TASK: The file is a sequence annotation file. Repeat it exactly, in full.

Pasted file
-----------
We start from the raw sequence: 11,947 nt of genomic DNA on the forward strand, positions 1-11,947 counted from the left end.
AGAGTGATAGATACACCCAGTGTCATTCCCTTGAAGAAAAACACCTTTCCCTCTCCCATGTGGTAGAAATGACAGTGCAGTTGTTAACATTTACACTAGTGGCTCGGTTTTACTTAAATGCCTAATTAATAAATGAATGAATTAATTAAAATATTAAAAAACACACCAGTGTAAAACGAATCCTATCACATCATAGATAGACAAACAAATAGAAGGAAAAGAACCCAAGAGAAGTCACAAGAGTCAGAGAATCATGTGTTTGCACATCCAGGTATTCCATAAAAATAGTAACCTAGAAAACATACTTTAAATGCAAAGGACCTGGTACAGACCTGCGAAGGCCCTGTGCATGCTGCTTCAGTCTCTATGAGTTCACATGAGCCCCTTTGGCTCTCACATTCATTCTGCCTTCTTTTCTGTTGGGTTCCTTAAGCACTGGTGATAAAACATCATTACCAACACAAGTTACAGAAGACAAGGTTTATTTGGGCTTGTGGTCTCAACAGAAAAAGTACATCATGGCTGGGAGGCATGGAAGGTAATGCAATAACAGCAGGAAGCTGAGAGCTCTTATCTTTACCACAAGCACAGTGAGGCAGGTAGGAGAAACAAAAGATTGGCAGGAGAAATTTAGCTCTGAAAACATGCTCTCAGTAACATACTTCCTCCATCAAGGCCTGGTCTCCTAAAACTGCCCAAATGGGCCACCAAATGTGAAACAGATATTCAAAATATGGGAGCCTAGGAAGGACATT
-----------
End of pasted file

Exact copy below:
We start from the raw sequence: 11,947 nt of genomic DNA on the forward strand, positions 1-11,947 counted from the left end.
AGAGTGATAGATACACCCAGTGTCATTCCCTTGAAGAAAAACACCTTTCCCTCTCCCATGTGGTAGAAATGACAGTGCAGTTGTTAACATTTACACTAGTGGCTCGGTTTTACTTAAATGCCTAATTAATAAATGAATGAATTAATTAAAATATTAAAAAACACACCAGTGTAAAACGAATCCTATCACATCATAGATAGACAAACAAATAGAAGGAAAAGAACCCAAGAGAAGTCACAAGAGTCAGAGAATCATGTGTTTGCACATCCAGGTATTCCATAAAAATAGTAACCTAGAAAACATACTTTAAATGCAAAGGACCTGGTACAGACCTGCGAAGGCCCTGTGCATGCTGCTTCAGTCTCTATGAGTTCACATGAGCCCCTTTGGCTCTCACATTCATTCTGCCTTCTTTTCTGTTGGGTTCCTTAAGCACTGGTGATAAAACATCATTACCAACACAAGTTACAGAAGACAAGGTTTATTTGGGCTTGTGGTCTCAACAGAAAAAGTACATCATGGCTGGGAGGCATGGAAGGTAATGCAATAACAGCAGGAAGCTGAGAGCTCTTATCTTTACCACAAGCACAGTGAGGCAGGTAGGAGAAACAAAAGATTGGCAGGAGAAATTTAGCTCTGAAAACATGCTCTCAGTAACATACTTCCTCCATCAAGGCCTGGTCTCCTAAAACTGCCCAAATGGGCCACCAAATGTGAAACAGATATTCAAAATATGGGAGCCTAGGAAGGACATT